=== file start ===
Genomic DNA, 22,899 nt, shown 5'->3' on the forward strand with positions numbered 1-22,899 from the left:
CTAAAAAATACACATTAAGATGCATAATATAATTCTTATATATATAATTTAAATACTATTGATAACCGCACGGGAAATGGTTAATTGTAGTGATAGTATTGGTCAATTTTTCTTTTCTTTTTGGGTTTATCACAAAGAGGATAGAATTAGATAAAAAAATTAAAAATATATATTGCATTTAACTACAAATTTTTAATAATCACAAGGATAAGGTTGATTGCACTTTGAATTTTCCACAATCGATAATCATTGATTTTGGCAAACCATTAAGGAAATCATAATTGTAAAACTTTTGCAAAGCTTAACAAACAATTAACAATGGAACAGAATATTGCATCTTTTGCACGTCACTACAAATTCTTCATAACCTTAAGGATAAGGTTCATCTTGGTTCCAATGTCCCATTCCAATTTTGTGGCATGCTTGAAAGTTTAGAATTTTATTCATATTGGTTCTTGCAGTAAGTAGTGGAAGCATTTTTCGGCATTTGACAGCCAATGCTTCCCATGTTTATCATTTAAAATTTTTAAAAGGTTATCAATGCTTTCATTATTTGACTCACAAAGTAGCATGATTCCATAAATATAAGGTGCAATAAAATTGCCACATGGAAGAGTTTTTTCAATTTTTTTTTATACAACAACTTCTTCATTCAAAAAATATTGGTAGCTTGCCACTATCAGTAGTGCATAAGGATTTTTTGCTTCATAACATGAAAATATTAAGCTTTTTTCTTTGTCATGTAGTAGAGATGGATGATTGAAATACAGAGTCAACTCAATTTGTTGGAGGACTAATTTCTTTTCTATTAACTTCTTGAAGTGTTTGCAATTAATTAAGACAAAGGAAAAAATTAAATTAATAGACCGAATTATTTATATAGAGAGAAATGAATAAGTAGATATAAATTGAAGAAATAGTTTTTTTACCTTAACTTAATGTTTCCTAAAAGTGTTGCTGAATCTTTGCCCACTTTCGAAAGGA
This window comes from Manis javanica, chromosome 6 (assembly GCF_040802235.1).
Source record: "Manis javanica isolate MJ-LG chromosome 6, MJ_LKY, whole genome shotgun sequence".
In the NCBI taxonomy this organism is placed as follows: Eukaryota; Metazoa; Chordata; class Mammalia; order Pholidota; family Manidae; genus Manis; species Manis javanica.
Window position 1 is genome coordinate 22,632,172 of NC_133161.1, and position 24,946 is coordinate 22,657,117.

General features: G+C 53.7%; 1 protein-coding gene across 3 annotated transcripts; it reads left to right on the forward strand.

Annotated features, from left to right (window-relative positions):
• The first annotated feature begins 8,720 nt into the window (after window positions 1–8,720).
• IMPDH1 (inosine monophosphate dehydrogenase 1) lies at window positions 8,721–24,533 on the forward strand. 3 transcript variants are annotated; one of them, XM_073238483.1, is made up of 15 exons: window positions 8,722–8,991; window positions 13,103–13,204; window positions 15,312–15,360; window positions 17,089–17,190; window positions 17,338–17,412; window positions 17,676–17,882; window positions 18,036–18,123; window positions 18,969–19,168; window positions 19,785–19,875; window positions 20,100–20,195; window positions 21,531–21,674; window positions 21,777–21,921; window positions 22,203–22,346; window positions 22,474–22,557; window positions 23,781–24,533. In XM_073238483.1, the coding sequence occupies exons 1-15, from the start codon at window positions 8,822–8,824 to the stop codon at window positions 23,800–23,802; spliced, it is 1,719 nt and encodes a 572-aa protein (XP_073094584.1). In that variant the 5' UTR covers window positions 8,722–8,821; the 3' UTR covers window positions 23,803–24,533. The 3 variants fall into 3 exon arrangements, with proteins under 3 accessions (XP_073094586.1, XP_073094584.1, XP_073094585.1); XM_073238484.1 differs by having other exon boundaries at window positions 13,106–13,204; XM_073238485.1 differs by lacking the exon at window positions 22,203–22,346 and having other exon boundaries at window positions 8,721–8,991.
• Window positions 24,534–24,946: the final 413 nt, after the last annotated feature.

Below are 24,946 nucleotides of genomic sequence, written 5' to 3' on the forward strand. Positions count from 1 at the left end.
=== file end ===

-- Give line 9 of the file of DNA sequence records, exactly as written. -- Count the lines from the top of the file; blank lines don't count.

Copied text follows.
• The first annotated feature begins 8,720 nt into the window (after window positions 1–8,720).